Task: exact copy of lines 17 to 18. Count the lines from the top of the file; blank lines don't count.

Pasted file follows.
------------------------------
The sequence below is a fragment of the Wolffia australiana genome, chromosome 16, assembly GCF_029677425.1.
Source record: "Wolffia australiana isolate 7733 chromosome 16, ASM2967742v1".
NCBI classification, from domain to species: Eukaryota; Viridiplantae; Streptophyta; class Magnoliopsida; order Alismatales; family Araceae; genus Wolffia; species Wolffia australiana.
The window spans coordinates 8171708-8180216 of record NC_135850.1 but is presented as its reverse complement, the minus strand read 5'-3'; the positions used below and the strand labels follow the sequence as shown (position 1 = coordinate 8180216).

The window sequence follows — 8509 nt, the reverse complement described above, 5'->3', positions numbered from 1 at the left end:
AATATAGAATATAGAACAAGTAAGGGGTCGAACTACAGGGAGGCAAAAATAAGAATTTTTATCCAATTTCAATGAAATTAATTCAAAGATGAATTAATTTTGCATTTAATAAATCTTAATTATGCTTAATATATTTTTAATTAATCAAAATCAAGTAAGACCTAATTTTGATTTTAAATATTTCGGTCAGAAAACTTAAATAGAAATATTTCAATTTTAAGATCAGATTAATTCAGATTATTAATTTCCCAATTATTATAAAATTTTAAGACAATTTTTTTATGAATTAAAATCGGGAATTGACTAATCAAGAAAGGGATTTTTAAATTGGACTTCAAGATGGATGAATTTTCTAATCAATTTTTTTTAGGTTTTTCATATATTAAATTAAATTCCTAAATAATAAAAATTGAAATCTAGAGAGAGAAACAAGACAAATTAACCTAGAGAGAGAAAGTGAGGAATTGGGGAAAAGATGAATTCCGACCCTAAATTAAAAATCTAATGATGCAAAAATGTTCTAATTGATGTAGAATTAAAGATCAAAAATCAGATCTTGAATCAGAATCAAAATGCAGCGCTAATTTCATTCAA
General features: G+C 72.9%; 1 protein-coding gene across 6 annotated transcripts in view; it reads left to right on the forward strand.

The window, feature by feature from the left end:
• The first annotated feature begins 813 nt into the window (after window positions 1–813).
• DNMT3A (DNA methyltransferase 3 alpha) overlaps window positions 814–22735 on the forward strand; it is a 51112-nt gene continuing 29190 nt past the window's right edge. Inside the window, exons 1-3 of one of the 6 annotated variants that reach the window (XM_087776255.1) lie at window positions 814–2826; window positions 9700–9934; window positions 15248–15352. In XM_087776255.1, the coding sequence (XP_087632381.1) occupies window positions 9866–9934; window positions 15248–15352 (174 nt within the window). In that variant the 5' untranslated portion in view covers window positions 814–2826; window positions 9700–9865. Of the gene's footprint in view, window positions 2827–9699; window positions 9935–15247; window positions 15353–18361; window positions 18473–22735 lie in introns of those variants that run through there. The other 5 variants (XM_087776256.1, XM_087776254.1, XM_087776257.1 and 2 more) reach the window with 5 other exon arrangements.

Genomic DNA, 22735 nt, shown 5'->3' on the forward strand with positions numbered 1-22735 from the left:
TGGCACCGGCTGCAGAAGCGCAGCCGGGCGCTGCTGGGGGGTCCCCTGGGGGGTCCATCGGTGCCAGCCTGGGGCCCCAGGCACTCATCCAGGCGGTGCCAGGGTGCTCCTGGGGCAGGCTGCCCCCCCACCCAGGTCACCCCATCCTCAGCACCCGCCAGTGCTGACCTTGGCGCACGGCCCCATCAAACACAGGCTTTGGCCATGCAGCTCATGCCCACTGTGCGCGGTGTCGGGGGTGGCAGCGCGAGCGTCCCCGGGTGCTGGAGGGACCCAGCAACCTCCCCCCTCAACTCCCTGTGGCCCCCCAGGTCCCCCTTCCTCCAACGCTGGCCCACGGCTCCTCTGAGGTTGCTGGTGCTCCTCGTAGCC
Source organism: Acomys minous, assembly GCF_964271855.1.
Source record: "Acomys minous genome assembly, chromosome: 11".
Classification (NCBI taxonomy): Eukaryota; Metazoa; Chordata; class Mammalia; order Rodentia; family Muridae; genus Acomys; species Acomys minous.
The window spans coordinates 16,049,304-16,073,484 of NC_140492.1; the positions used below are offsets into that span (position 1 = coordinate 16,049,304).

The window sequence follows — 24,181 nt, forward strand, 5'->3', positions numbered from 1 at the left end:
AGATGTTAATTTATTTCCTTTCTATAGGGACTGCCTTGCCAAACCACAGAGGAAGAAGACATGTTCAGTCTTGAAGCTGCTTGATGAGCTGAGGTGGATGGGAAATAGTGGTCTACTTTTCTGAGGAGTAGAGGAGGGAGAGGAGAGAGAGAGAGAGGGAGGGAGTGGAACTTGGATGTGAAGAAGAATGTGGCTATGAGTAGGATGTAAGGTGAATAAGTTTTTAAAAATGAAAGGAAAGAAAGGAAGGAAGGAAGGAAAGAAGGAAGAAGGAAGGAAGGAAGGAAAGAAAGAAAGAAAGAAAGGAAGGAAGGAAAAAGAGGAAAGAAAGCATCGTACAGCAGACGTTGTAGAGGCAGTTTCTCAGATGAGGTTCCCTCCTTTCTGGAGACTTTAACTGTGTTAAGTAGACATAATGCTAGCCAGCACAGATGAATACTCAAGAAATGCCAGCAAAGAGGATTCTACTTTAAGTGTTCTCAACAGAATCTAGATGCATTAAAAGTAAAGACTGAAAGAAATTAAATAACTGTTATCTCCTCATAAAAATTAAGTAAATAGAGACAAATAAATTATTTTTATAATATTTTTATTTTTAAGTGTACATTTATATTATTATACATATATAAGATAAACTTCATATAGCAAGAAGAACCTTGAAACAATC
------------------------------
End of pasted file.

The window sequence follows — 24,181 nt, forward strand, 5'->3', positions numbered from 1 at the left end:
AGATGTTAATTTATTTCCTTTCTATAGGGACTGCCTTGCCAAACCACAGAGGAAGAAGACATGTTCAGTCTTGAAGCTGCTTGATGAGCTGAGGTGGATGGGAAATAGTGGTCTACTTTTCTGAGGAGTAGAGGAGGGAGAGGAGAGAGAGAGAGAGGGAGGGAGTGGAACTTGGATGTGAAGAAGAATGTGGCTATGAGTAGGATGTAAGGTGAATAAGTTTTTAAAAATGAAAGGAAAGAAAGGAAGGAAGGAAGGAAAGAAGGAAGAAGGAAGGAAGGAAGGAAAGAAAGAAAGAAAGAAAGGAAGGAAGGAAAAAGAGGAAAGAAAGCATCGTACAGCAGACGTTGTAGAGGCAGTTTCTCAGATGAGGTTCCCTCCTTTCTGGAGACTTTAACTGTGTTAAGTAGACATAATGCTAGCCAGCACAGATGAATACTCAAGAAATGCCAGCAAAGAGGATTCTACTTTAAGTGTTCTCAACAGAATCTAGATGCATTAAAAGTAAAGACTGAAAGAAATTAAATAACTGTTATCTCCTCATAAAAATTAAGTAAATAGAGACAAATAAATTATTTTTATAATATTTTTATTTTTAAGTGTACATTTATATTATTATACATATATAAGATAAACTTCATATAGCAAGAAGAACCTTGAAACAATC